Wages of Whiteness

Wages of Whiteness Roediger

In the Wages of Whiteness, the author, Roediger, explores the relationship between the growth of America's working classes and the social construction of prejudice behaviors or racism (Roediger, 2007). The author structures the book chronologically, looking historically at the history of racism and working classes within the United States. The primary premise behind the work is that white workers throughout history demanded or pushed for higher wages than their minority or African-American counterparts. In this tale, minorities are depicted as objects many have formerly classified on the basis of color alone. Also demonstrated is accepting the knowledge that whiteness, associated with Caucasian-Americans, is something that is becoming obsolete in light of vast migrations of citizens from other nations intermingling with and changes the landscape of the diverse culture in which we live in.

Analysis

The work completed by Roediger shows how easily one may create prejudice and discriminatory practices by objectifying or classifying any group as "black" or "African-American." Roediger achieves this by suggesting it is white, not blacks that should attempt to release themselves from bondage and take on a new cultural and racial identity. In essence, many people need to shed the image of "whiteness" argues Roediger and primary source accounts of his work, so that all peoples may enjoy liberalization and freedom.

To support these arguments the author utilizes many resources, both primary and secondary. Much of the secondary information acquired by Roediger comes from his work with the Organization of American Historians, a select society that won Roediger a prize for his fervent work toward social equality. From the very first pages of the work, Roediger references tales of prejudice, by describing the experiences of two white boys, stating one carried a knife referred to as a "nigger gigger" which emphasizes the predominance of racism during the time periods the book reflects on. Kathleen Cleaver, who provides the introduction to the work, notes Roediger explores racism during the early years of U.S. history, arguing that people cannot defend working class racism by reviewing socio-economic status only or alone. The same is true of students with economic advantages. Cleaver goes on to point out Roediger's belief that certain ideologies and psychological mythologies underpin many stereotypes against minorities, specifically Afridan Americans. These "ideologies" resulted in further classification of people of different color, enforcing pre-existing stereotypes about the ability or inability of any one class of people.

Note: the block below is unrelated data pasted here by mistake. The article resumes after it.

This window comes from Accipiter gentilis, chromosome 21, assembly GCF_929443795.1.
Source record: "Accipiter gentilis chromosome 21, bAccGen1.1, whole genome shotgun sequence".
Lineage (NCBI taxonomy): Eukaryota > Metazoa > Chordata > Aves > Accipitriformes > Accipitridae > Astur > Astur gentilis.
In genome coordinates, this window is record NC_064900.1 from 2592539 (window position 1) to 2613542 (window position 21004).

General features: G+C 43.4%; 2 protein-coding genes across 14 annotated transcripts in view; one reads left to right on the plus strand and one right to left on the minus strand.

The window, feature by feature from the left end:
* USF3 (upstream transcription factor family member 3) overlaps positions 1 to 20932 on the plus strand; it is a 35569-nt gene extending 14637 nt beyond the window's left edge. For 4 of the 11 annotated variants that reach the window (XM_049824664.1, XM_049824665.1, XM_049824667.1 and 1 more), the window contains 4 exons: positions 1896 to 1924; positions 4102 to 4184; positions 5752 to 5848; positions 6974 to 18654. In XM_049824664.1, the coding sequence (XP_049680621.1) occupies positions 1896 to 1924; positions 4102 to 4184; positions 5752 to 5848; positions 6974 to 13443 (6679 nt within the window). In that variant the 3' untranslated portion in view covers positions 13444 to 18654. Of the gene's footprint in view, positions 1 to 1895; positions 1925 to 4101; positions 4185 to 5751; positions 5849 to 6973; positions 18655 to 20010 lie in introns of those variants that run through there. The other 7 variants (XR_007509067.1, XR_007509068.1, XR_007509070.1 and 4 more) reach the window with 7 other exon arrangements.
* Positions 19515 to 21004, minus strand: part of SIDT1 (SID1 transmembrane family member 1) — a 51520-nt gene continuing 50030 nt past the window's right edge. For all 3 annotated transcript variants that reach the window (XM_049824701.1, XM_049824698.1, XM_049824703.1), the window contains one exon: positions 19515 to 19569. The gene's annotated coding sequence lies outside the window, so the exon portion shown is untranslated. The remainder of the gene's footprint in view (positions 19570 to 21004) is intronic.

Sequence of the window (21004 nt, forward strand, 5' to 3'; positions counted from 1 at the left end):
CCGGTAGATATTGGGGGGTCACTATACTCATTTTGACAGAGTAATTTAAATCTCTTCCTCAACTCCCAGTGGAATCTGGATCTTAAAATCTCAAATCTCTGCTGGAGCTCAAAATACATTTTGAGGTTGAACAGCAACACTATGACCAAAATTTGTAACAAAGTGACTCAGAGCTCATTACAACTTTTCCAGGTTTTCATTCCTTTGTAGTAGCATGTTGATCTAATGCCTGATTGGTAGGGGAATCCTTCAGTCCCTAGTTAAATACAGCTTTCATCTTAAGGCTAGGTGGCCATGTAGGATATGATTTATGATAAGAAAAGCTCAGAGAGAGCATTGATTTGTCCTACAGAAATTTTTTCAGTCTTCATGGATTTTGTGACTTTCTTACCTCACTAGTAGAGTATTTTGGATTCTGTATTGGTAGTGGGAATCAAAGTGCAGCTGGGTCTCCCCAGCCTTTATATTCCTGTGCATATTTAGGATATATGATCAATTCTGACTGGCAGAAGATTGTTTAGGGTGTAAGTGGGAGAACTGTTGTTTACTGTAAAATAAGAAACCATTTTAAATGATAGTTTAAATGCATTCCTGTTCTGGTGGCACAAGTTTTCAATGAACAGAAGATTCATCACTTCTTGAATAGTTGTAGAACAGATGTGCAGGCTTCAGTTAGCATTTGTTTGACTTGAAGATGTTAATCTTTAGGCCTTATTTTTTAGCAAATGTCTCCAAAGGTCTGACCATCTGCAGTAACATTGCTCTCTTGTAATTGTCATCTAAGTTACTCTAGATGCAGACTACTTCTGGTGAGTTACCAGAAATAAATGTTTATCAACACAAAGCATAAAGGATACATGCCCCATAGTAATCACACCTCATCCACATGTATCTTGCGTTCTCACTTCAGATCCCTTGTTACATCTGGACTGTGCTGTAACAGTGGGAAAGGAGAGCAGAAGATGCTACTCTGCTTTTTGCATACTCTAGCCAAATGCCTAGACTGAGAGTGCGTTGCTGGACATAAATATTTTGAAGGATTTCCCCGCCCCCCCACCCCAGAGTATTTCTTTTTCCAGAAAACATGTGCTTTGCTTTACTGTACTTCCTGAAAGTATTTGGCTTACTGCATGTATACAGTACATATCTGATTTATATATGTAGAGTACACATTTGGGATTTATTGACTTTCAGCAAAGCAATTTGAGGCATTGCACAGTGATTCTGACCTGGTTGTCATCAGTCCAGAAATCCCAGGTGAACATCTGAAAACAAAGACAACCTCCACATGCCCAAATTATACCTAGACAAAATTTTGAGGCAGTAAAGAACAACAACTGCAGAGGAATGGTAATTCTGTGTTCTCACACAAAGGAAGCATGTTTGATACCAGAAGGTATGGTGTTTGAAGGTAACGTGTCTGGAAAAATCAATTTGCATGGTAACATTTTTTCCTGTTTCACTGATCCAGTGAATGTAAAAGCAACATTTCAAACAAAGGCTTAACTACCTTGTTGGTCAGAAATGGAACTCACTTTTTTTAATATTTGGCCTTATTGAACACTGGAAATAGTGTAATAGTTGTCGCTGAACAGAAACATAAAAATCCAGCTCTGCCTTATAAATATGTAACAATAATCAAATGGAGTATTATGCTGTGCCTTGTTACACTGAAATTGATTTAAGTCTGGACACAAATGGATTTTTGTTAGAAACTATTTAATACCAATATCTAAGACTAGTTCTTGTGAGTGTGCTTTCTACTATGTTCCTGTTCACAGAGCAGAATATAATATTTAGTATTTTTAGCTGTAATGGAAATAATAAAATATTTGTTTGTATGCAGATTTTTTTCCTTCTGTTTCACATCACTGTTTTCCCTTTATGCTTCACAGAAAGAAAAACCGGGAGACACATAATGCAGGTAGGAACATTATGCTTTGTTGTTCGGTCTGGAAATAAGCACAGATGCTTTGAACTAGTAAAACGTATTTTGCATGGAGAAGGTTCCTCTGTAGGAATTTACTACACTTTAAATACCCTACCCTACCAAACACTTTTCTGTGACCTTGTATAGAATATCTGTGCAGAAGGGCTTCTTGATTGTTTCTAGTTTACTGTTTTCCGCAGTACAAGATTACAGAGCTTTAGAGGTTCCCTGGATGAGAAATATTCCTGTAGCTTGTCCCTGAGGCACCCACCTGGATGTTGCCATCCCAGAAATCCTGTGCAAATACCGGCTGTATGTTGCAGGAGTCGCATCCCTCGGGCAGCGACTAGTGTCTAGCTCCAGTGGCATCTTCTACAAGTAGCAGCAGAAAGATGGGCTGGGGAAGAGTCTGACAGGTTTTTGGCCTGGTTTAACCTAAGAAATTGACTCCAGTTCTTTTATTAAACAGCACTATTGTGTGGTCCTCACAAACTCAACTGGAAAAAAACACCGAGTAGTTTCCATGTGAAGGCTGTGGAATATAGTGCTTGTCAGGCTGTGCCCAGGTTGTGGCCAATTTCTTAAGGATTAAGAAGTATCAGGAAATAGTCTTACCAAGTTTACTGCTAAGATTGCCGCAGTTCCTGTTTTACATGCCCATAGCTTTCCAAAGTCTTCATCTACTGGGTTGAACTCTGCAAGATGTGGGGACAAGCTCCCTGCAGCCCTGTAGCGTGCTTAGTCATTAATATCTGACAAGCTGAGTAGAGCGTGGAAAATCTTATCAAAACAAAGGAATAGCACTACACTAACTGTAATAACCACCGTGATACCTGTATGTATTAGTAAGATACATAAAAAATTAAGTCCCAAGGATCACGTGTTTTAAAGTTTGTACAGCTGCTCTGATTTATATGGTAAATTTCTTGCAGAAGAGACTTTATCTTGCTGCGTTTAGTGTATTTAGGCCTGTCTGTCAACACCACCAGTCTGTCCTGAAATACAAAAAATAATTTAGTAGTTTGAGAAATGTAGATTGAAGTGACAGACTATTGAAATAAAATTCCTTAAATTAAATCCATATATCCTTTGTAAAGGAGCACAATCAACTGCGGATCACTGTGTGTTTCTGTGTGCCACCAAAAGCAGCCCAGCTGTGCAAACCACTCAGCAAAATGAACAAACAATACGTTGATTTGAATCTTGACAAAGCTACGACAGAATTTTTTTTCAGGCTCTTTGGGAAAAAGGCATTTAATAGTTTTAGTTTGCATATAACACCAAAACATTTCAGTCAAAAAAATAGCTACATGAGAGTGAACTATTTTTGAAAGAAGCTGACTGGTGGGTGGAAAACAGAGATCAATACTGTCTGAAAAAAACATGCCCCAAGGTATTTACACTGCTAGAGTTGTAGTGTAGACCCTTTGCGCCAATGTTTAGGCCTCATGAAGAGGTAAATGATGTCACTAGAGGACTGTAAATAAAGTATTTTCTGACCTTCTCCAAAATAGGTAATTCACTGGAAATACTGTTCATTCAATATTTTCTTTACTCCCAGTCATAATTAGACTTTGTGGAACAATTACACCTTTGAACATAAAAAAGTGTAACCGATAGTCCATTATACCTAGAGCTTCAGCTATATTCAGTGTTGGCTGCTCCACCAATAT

Primary sources used include Cleaver's introduction and reviews from Nell Painter at Princeton; Lawrence Glickman; and other writers and commentaries from people of political prestige or media influence throughout history and the decades explored by Roediger in his work. Other sources include secondary sources, or book reviews and related materials that help frame the context with which a book is written. An example of this is a review posted by Bernstein (1992) which outlines the journey Roediger endured while taking notes to incorporate into his work. Secondary sources are valid for use in this work primarily because they consider the reflections of various members of society as a whole. Primary works alternatively, are less biased and more factual in nature. It is primary resources Roediger uses, combined with reflections from primary sources that provide the reader with a clear and decisive picture demonstrating how the American working class arose from race discrimination (among other small factors) within the United States.

The sources Roediger uses as primary reference are the strongest aspects of the book, allowing the reader to devise their own opinions as to the "rightness" or "wrongness" of the arguments presented. These include reviews of literature published by early pioneers in United States history. These include people like E.P. Thompson for example, Herbut Gutman and others that believed it essential to combine psychoanalysis with classical Marxism to reveal the systematic process that was involved when creating a working middle class. Further, reference to these primary sources lend credence by showing there were many psychological reasons as well as idealized intentions that worked to displace black citizens in the period…